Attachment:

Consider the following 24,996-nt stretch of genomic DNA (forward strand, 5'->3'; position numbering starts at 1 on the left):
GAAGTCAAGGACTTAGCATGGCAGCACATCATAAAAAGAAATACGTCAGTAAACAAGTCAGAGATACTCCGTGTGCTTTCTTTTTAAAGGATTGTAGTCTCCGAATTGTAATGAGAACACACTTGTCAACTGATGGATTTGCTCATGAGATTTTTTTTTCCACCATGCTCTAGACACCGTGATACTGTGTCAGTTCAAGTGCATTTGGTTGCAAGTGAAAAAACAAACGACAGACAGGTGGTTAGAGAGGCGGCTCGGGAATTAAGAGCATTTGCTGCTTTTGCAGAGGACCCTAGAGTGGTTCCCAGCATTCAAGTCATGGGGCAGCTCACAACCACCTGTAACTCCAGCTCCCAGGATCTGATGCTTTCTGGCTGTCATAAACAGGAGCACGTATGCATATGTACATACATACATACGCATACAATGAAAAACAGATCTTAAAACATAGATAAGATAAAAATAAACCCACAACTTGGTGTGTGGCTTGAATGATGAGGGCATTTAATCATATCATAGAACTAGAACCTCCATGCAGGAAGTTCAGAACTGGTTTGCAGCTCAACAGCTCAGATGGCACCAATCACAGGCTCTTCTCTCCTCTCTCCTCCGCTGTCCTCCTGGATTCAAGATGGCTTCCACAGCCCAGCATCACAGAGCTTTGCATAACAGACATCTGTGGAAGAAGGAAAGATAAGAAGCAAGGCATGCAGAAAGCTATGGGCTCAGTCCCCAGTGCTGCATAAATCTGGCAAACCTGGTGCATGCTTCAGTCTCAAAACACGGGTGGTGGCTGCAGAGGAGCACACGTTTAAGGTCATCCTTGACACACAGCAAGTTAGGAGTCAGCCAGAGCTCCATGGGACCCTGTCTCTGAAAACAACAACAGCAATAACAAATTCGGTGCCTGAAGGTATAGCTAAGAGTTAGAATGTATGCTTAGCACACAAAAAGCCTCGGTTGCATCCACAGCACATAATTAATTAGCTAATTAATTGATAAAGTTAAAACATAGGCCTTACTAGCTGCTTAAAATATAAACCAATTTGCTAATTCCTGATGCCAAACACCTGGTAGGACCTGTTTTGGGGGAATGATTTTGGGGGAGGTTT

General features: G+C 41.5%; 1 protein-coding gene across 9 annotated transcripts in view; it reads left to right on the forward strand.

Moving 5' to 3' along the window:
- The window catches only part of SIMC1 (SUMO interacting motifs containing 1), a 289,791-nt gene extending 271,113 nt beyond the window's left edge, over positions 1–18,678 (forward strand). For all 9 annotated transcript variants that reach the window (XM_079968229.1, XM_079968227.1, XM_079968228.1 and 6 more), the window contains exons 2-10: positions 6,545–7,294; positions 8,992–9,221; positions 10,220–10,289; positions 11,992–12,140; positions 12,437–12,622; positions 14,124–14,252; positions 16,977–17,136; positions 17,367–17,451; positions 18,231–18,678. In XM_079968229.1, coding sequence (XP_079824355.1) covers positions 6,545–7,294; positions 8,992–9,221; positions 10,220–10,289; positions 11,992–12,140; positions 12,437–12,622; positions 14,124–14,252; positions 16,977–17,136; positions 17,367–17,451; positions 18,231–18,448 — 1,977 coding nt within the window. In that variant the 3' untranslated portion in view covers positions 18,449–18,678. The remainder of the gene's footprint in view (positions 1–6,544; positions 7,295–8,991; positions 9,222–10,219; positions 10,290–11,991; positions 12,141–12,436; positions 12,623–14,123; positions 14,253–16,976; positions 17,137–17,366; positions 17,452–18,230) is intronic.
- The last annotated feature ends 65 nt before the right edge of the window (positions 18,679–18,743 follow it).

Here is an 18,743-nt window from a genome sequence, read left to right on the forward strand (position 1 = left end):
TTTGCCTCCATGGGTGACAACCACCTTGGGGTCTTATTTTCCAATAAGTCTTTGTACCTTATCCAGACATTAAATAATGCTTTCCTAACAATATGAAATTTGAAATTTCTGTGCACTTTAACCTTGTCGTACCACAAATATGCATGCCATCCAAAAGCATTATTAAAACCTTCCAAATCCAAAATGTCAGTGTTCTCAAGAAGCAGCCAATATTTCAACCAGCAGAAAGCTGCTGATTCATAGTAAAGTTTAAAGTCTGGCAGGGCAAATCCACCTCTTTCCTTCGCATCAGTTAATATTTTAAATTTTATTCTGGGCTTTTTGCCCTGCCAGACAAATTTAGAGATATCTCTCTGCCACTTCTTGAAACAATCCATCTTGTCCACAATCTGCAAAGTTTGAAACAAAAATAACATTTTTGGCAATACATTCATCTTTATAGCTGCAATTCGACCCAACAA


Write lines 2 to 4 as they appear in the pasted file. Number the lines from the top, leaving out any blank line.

GAAGTCAAGGACTTAGCATGGCAGCACATCATAAAAAGAAATACGTCAGTAAACAAGTCAGAGATACTCCGTGTGCTTTCTTTTTAAAGGATTGTAGTCTCCGAATTGTAATGAGAACACACTTGTCAACTGATGGATTTGCTCATGAGATTTTTTTTTCCACCATGCTCTAGACACCGTGATACTGTGTCAGTTCAAGTGCATTTGGTTGCAAGTGAAAAAACAAACGACAGACAGGTGGTTAGAGAGGCGGCTCGGGAATTAAGAGCATTTGCTGCTTTTGCAGAGGACCCTAGAGTGGTTCCCAGCATTCAAGTCATGGGGCAGCTCACAACCACCTGTAACTCCAGCTCCCAGGATCTGATGCTTTCTGGCTGTCATAAACAGGAGCACGTATGCATATGTACATACATACATACGCATACAATGAAAAACAGATCTTAAAACATAGATAAGATAAAAATAAACCCACAACTTGGTGTGTGGCTTGAATGATGAGGGCATTTAATCATATCATAGAACTAGAACCTCCATGCAGGAAGTTCAGAACTGGTTTGCAGCTCAACAGCTCAGATGGCACCAATCACAGGCTCTTCTCTCCTCTCTCCTCCGCTGTCCTCCTGGATTCAAGATGGCTTCCACAGCCCAGCATCACAGAGCTTTGCATAACAGACATCTGTGGAAGAAGGAAAGATAAGAAGCAAGGCATGCAGAAAGCTATGGGCTCAGTCCCCAGTGCTGCATAAATCTGGCAAACCTGGTGCATGCTTCAGTCTCAAAACACGGGTGGTGGCTGCAGAGGAGCACACGTTTAAGGTCATCCTTGACACACAGCAAGTTAGGAGTCAGCCAGAGCTCCATGGGACCCTGTCTCTGAAAACAACAACAGCAATAACAAATTCGGTGCCTGAAGGTATAGCTAAGAGTTAGAATGTATGCTTAGCACACAAAAAGCCTCGGTTGCATCCACAGCACATAATTAATTAGCTAATTAATTGATAAAGTTAAAACATAGGCCTTACTAGCTGCTTAAAATATAAACCAATTTGCTAATTCCTGATGCCAAACACCTGGTAGGACCTGTTTTGGGGGAATGATTTTGGGGGAGGTTT

General features: G+C 41.5%; 1 protein-coding gene across 9 annotated transcripts in view; it reads left to right on the forward strand.

Moving 5' to 3' along the window: